Structures of Muscle Filaments

Background: This page is a continuation of the page about the structure of a muscle cell, which is a continuation of the more general page about the structure of muscle.

Each muscle cell (also known as a 'muscle fibre') contains many specialised components described on the page about the structure of a muscle cell. Key functional components within muscle cells include myofibrils, which consist of two types of protein filaments called 'thick filaments', and 'thin filaments'.

These two types of filament have different structures that enable them to work together.

Their structures are shown below:

Thin Filament Thick Filament Myosin Thick Filament Myosin Myosin Myosin Myosin Myosin Myosin Tropomyosin Myosin Myosin Myosin Thin Filament Myosin Myosin Myosin Tropomyosin Troponin Actin Tropomyosin

Above: Diagrams of Muscle Filaments

Thick Filaments

Thick filaments are formed from a protein called myosin which has important properties of elasticity and contractibility.

The shape of the myosin molecules has the apperance of two 'hockey sticks' or 'golf clubs' twisted together. This is shown in the diagram above, indicating the two parts of the myosin molecule referred advanced textbooks about muscles. These are the myosin tail, and the myosin heads, or 'crossbridges'.

Thin Filaments

The main component of the thin filaments is a protein called actin. Actin molecules join together forming chains twisted into a helix configuration. These molecules are very important to the contraction mechanism of muscles because each actin molecule has a single 'myosin-binding site' (not shown above).

The other two protein molecules that form the thin filaments are called troponin and tropomyosin.

The molecules of tropomyosin cover the myosin-binding sites on the actin molecules when the muscle fibres are relaxed.

Myosin and actin form the main contractile elements of muscles. This is because it is the binding of the thick filaments to the thin filaments and in particular the positions of these points of attachment, that controls the state of contraction / relaxation of the muscle of which they are apart.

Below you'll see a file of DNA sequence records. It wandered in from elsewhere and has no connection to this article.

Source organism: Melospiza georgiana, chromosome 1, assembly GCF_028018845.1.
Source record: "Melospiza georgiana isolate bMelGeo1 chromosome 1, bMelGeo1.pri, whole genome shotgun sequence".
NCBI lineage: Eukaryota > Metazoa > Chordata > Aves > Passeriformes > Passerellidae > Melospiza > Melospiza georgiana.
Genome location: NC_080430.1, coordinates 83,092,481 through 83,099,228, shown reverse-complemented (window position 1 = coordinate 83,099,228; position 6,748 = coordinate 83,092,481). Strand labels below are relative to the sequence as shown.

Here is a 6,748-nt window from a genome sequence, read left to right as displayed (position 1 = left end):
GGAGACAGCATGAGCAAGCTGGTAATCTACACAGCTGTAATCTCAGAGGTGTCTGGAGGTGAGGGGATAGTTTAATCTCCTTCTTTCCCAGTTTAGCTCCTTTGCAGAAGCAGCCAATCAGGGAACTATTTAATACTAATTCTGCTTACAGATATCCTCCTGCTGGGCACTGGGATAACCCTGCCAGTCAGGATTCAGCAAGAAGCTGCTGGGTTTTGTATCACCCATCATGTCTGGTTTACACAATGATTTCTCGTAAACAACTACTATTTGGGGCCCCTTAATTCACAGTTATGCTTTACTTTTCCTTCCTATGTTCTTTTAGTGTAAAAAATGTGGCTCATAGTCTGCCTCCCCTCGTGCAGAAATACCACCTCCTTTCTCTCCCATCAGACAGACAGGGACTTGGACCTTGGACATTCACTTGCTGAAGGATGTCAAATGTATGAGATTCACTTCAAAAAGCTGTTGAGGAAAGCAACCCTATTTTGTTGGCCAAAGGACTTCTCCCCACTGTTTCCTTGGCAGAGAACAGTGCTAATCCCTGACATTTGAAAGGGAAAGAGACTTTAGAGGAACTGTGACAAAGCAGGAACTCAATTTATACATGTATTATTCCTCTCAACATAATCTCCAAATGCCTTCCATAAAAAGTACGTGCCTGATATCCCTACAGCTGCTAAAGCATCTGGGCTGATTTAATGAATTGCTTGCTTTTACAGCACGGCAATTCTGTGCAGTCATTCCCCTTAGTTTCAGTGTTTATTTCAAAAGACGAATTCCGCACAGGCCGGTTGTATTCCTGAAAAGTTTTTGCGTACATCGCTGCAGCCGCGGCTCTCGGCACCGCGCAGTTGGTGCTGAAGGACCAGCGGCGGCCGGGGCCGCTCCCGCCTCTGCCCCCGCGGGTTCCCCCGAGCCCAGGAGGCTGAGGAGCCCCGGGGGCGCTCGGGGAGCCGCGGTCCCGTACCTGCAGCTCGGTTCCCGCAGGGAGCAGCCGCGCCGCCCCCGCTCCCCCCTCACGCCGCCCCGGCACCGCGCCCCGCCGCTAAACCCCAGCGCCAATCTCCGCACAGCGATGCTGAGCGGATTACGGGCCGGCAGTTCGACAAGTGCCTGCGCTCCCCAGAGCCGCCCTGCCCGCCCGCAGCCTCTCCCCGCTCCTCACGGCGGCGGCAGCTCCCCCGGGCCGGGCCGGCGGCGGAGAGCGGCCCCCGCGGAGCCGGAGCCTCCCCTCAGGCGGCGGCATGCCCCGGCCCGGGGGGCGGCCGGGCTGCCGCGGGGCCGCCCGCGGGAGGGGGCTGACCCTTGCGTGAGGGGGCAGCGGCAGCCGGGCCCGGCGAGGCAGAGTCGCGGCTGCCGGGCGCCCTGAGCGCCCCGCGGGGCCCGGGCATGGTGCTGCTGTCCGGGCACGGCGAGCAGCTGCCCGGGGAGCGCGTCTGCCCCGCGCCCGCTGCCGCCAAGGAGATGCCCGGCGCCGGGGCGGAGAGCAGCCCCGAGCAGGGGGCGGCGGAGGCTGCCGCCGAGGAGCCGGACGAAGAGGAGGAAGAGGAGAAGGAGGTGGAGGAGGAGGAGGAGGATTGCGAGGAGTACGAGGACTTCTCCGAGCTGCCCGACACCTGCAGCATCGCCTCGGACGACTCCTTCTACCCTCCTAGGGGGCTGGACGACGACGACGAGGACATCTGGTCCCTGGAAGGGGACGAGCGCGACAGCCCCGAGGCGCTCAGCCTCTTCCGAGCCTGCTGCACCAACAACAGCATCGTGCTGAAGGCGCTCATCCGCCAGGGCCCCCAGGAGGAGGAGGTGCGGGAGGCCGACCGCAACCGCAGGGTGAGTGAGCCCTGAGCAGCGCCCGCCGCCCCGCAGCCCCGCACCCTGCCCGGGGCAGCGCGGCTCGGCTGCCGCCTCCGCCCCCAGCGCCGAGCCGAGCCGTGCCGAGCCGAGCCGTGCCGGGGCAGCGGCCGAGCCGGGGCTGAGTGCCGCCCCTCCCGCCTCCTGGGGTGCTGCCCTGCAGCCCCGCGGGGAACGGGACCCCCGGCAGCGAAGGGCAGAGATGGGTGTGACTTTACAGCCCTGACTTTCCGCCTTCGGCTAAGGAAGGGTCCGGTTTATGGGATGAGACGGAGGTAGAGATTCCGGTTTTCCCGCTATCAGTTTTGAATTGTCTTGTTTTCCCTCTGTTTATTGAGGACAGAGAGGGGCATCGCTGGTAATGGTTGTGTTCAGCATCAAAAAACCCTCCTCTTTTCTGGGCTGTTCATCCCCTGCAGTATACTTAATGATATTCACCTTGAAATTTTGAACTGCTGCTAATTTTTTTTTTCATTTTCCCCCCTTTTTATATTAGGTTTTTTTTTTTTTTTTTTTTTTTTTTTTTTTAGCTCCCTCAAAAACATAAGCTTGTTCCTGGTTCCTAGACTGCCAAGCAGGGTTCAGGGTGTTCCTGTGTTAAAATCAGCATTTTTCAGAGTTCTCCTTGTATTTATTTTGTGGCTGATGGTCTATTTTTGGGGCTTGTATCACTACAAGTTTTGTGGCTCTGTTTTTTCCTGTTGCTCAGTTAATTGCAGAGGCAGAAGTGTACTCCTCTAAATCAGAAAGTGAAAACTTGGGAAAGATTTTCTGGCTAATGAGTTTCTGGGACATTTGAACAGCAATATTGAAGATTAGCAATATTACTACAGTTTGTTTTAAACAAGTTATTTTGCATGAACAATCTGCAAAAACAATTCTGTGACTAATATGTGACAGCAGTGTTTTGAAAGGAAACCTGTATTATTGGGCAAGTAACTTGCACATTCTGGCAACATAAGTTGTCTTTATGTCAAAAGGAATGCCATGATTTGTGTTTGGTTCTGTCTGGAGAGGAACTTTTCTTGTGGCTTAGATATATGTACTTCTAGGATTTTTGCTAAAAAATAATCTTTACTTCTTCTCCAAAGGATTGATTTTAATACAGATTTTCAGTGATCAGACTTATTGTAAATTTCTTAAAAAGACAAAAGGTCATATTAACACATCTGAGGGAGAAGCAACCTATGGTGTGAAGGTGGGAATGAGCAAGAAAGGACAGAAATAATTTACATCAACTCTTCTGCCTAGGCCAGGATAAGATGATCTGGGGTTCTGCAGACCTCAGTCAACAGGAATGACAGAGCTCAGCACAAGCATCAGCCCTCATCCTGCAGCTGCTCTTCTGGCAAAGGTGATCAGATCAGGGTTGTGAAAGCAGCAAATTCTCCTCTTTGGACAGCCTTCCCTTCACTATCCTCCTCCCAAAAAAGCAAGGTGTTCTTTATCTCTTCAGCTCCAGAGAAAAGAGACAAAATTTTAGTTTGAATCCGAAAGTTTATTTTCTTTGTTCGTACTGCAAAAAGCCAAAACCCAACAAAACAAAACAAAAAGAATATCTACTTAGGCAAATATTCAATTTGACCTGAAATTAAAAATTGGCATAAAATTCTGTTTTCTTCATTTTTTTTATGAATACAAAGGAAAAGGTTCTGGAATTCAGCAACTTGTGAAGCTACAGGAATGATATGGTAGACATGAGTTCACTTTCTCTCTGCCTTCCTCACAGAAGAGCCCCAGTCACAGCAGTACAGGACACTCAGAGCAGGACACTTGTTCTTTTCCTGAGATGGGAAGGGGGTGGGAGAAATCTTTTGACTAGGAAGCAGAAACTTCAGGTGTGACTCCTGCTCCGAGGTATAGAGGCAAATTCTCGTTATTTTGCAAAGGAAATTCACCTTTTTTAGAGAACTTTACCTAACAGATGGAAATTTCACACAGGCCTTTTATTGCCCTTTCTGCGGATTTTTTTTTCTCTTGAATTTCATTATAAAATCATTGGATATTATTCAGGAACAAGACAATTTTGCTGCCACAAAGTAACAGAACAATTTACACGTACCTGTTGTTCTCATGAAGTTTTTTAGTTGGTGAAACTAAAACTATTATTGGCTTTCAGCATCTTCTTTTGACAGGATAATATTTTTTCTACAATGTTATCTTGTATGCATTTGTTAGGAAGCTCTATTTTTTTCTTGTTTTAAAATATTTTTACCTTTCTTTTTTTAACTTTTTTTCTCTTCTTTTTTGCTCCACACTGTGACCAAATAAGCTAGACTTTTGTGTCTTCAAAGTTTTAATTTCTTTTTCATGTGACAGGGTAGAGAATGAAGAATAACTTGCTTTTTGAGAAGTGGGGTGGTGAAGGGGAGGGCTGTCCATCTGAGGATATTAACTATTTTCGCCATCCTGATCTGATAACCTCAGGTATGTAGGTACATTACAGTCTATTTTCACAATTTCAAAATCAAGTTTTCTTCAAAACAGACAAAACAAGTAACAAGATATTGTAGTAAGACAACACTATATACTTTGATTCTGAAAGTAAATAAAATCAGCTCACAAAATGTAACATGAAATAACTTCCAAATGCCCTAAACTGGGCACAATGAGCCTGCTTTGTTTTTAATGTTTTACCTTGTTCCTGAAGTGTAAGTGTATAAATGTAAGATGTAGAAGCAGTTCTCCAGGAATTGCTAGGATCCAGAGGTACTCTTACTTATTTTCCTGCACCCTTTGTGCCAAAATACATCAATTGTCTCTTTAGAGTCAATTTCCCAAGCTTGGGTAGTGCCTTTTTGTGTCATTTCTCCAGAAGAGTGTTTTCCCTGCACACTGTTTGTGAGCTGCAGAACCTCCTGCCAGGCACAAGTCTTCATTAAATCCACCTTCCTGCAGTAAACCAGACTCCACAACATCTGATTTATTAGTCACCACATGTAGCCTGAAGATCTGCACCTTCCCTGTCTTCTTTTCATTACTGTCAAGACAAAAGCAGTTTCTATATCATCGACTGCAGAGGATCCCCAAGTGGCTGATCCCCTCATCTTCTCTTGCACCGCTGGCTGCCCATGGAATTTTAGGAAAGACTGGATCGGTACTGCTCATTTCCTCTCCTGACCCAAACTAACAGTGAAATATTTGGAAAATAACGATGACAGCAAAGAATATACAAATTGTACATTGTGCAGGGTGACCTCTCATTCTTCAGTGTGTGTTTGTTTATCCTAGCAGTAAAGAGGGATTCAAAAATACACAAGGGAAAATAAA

Recall (from the previous page) that the thick filaments and the thin filaments together sacromeres.

The diagram of a sacromere is repeated below:

I Band Sarcomere Thin Filament Thick Filament Thin Filament Thick Filament I Band A Band H Zone I Band I Band

Above: Diagram of a Sacromere


As shown above, the extent to which the thick filaments and the thin filaments overlap with each other determines the sizes of the H zone, the I band, and the A band of the sacromere formed by these filaments.

For information about how the muscle filaments cause muscles to contract, read about the sliding-filament mechanism.




In the News:

Harnessing the healing properties of honey to help combat antimicrobial resistance - 29 Apr '16

Womens' death rates lower in greener neighbourhoods (USA) - 15 Apr '16

Combining motivational interviewing with cognitive behavioural therapy to treat anxiety - 23 Mar '16

Yellow fever mosquito larvae found in New Zealand - 8 Mar '16

Public health nursing in the UK - 3 Mar '16

Aromatherapy Book wins Botanical Literature Award (USA) - 19 Feb '16

Lassa Fever outbreak in Benin, West Africa - 11 Feb '16

AMA endorses 2015-2020 Dietary Guidelines (USA) - 8 Jan '16

Take time to gaze at the stars and behold the beauty of the cosmos. Angels are all around.

This is not medical, First Aid or other advice and is not to be used for diagnosis or treatment. Consult an expert in person. Care has been taken when compiling this page but accuracy cannot be guaranteed. This material is copyright.

IvyRose Holistic Health 2003-2017.